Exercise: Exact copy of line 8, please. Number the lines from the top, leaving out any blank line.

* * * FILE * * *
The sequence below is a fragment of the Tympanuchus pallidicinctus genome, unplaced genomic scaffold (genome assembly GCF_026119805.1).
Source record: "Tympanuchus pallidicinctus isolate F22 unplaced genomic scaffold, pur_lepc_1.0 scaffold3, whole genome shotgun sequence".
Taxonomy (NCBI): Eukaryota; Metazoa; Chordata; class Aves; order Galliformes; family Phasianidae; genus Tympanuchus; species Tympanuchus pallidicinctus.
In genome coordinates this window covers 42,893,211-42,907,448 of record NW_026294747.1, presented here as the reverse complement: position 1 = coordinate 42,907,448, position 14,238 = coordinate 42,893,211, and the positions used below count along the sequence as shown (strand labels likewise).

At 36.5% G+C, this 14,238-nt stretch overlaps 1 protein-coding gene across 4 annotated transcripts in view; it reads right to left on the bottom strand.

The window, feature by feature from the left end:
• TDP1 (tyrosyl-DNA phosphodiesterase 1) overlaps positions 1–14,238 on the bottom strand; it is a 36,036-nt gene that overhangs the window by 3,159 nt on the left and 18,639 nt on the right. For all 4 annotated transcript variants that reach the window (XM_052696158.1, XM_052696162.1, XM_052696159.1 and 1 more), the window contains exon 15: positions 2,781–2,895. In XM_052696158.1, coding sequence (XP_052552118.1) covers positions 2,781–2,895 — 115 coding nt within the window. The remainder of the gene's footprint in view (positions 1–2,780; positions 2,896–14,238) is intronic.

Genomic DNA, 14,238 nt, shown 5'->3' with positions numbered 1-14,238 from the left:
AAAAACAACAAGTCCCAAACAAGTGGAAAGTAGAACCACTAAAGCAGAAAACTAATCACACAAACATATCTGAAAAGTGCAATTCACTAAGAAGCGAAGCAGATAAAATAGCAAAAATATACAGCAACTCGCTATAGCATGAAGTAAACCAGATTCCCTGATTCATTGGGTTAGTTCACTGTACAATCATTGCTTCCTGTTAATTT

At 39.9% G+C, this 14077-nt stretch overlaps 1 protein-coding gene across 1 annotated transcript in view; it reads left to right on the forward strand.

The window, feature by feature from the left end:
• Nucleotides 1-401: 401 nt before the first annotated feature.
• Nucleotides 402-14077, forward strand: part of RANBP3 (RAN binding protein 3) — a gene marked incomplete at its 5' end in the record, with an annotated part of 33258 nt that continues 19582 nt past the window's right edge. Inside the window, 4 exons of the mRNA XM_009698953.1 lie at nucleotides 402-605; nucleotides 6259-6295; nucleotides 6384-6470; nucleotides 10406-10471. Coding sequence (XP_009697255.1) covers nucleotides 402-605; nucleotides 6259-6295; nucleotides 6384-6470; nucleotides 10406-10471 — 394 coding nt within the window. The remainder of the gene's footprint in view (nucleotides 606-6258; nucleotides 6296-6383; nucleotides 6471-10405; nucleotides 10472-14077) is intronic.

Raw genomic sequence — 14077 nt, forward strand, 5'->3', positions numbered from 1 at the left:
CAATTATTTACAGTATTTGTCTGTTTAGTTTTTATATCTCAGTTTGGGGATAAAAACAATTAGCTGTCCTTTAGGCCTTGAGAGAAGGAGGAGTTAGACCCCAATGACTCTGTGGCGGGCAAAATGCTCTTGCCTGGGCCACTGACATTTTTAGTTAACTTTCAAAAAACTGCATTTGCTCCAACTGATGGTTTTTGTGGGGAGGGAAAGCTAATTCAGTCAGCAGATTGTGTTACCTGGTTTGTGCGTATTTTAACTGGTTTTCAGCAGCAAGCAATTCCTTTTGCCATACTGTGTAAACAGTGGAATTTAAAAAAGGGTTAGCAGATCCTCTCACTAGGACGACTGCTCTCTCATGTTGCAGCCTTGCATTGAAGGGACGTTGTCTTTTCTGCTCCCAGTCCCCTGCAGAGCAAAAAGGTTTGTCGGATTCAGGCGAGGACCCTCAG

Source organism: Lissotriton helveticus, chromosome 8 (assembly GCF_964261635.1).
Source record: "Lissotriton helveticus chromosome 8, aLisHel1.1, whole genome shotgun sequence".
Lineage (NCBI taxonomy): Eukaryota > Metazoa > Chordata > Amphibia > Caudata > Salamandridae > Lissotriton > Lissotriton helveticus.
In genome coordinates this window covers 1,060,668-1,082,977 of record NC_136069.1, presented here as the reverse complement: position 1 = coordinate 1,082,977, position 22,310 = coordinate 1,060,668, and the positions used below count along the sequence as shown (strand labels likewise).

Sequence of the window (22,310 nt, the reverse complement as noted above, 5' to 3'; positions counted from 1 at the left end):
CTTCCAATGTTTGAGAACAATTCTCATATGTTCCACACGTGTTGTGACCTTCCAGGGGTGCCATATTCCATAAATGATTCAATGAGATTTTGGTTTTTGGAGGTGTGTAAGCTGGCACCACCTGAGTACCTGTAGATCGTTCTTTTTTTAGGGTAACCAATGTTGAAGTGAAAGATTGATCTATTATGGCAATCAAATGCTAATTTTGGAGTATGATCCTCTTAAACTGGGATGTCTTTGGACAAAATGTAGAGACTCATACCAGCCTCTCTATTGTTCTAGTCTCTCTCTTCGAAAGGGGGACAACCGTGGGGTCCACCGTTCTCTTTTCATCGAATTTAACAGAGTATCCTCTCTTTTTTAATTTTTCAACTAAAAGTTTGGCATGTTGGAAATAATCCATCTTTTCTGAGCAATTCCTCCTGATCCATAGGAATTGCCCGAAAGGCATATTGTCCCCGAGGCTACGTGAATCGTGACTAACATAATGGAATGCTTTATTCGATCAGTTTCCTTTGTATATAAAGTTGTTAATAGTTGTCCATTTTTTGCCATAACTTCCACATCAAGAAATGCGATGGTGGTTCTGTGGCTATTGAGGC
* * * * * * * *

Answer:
Genomic DNA, 14,238 nt, shown 5'->3' with positions numbered 1-14,238 from the left: